IFRS Compliance Declaration

These consolidated financial statements were prepared in accordance with International Financial Reporting Standards (“IFRS”), as issued by the International Accounting Standard Board (“IASB”), and represent the wholesale adoption, explicitly and without reservation of the mentioned international standards.

 

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Disclosure of Capital Information

Information on Objectives, Policies and Processes applied by the Company regarding Capital Management

Arauco’s policies on capital management have the objective of:

 

  a) Guaranteeing business continuity and normal operations in the long term;

 

  b) Providing all financing needs for new investments to achieve sustainable growth over time;

 

  c) Maintenance of an adequate capital structure considering all economic cycles that impact the business and the nature of the industry; and

 

  d) Maximizing the Company’s value, as well as providing an adequate return to shareholders.

Qualitative Information on Objectives, Policies and Processes applied by the Company regarding Capital Management

Arauco determines and manages its capital structure based on its equity at book value plus its financial liabilities (bank borrowings and bonds).

Quantitative Information on Capital Management

Financial guarantees of the Company are as follows:

 

Instrument

   Amount at
12/31/2009
(ThU.S. $)
   Amount at
12/31/2008
(ThU.S. $)
  

Equity >=
ThU.S. $

2,500,000

  

Equity
Hedging
>= 2.0x

  

Debt
Level(1) <=
1.2x

  

Debt
Level(2) <=
0.75x

Local Bonds

   398,693    203,668    N/A    N/A    ü    N/A

Syndicated Bank Loans

   0    160,378    ü    ü    ü    N/A

Forestal Río Grande S.A. Loan

   138,837    173,627    N/A    ü(3)    N/A    ü(3)

Bilateral Bank Loan

   255,304    241,026    N/A    ü    ü    N/A

Other Loans

   156,639    41,860    No Safeguards Required

Foreign Bonds

   2,252,838    1,829,990    No Safeguards Required

N/A: Not applicable for the instrument

 

(1) Debt Level (financial debt divided by: equity plus minority interest)

 

(2) Debt Level (financial debt divided by: total assets)

 

(3) Financial guarantees on credits taken by Forestal Río Grande S.A. only apply to financial statements of that company

Debt instruments ratings at December 31, 2009 are as follows:

 

Instrument

   Standard
& Poor’s
   Fitch
Ratings
   Moody’s    Feller Rate

Local Bonds

   —      AA    —      AA

Foreign Bonds

   BBB    BBB+    Baa2    —  

Capital requirements are established based on the Company’s financial needs and on maintaining an adequate liquidity level and complying with financial guarantees established in current debt contracts. The company manages its capital structure and makes adjustments based on the prevailing economic conditions in order to mitigate the risks associated with adverse market conditions, and based on opportunities that may arise to improve the Company’s level of liquidity.

 

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Capital (in Thousand of U.S. Dollars) as at December 31, 2009, December 31, 2008 and January 01, 2008:

 

In ThU.S.$

   12/31/2009    12/31/2008    01/01/2008

Equity

   6,268,593    5,889,554    5,818,607

Bank Loans

   550,780    616,891    881,547

Finance Leases

   608    1,394    3,597

Bonds

   2,651,531    2,033,658    1,840,045
              

Capital

   9,471,512    8,541,497    8,543,796
              

The nature of external capital requirements is determined by the obligation to maintain certain financial ratios that ensure compliance with either bank loans or bond payments, which provide guidelines on the capital ranges required for compliance with these requirements.

Arauco has fulfilled all its external requirements.

Arauco considers it unlikely that future uncertainty risks will result in any significant adjustment to the book value of assets and liabilities within the next financial period. In the case of the fair value of biological assets, no risks are foreseen in which the value of forests will change significantly. Notably, the data used to make the foregoing determination contemplates the long-term realization of such risks, and therefore the estimates provided are also relevant for the long term.

Summary of significant accounting policies

The accompanying consolidated financial statements as of December 31, 2009 were prepared in accordance with current IFRS accounting policies, uniformly applied to all items in these consolidated financial statements.

a) Basis for Presentation of financial information

The consolidated financial statements have been prepared under the historic cost convention, as modified for the revaluation of biological assets, financial assets and financial liabilities (including derivative instruments) at fair value through profit and loss.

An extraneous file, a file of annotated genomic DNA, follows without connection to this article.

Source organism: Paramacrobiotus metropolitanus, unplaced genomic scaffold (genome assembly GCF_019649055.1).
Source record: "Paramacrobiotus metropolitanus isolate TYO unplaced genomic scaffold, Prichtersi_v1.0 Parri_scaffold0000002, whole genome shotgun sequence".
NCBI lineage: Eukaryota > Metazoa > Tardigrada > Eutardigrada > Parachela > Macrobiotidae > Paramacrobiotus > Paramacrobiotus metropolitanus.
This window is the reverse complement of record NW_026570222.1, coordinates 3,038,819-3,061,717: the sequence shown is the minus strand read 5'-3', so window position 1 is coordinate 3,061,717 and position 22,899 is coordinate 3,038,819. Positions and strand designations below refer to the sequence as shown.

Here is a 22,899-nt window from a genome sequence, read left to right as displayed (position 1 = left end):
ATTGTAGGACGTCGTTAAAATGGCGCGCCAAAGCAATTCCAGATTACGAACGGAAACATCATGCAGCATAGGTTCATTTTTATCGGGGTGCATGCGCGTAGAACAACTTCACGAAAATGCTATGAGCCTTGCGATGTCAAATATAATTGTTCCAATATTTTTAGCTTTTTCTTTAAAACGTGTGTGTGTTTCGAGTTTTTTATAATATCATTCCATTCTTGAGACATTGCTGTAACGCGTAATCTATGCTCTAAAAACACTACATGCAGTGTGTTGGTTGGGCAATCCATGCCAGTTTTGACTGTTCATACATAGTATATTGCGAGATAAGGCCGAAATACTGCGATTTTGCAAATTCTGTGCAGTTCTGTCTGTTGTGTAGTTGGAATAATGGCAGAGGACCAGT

b) Critical accounting estimates and judgments

The preparation of consolidated financial statements in accordance with IFRS requires management to make subjective estimates and assumptions that affect the amounts reported. Estimates are based on historical experience and various other assumptions that are believed to be reasonable, though actual results and timing could differ from the estimates. Management believes that the accounting policies below take into account those matters that require the exercise of judgment, but acknowledge that different judgments could result in substantially different results.

 

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- Property, Plant and Equipment

The carrying amounts of fixed assets are reviewed whenever events or changes in circumstances indicate that the carrying amount of an asset may be impaired. The recoverable amount of an asset is estimated as the higher of fair value less the cost to sell and the value in use, with an impairment charge being recognized whenever the carrying amount exceeds the recoverable amount. The value in use is calculated using a discounted cash flow model, which is most sensitive to the discount rate as well as the expected future cash inflows.

- Fair Value of Financial Instruments

The fair value of financial instruments that are not traded in an active market is determined by using valuation techniques. Arauco uses its judgment to select a variety of methods and make assumptions that are mainly based on market conditions existing at each balance sheet date.

-Biological Assets

The recovery of forest plantations is based on discounted cash flow models which means that the fair value of biological assets is calculated using cash flows from continuing operations on a discounted basis, on our sustainable forest management plans and the estimated growth of forests. This recovery is performed on the basis of each stand identified and for each type of tree species.

These discounted cash flows require estimates in growth, harvest, sales prices and costs. It is therefore important that management make appropriate estimates of future levels and trends for sales and costs, as well as conduct regular surveys of the forests to establish the volumes of wood available for harvesting and their current growth rates. The principal considerations used to calculate the valuation of forest plantations are presented in Note 21.

-Lawsuits and Contingencies

Arauco and its subsidiaries are subject to lawsuits in process, whose future effects need to be estimated by the management of the Company, in collaboration with its legal advisers. Arauco seeks to interpret the reports of its legal advisers and make appropriate contingency estimates in each balance sheet and/or upon each substantial modification to an underlying cause of any such litigation.

c) Consolidation

The consolidated financial statements include all entities over which Arauco has the power to govern the financial and operating policies, usually accompanying a shareholding of more than one half of the voting rights. Subsidiaries are fully consolidated from the date on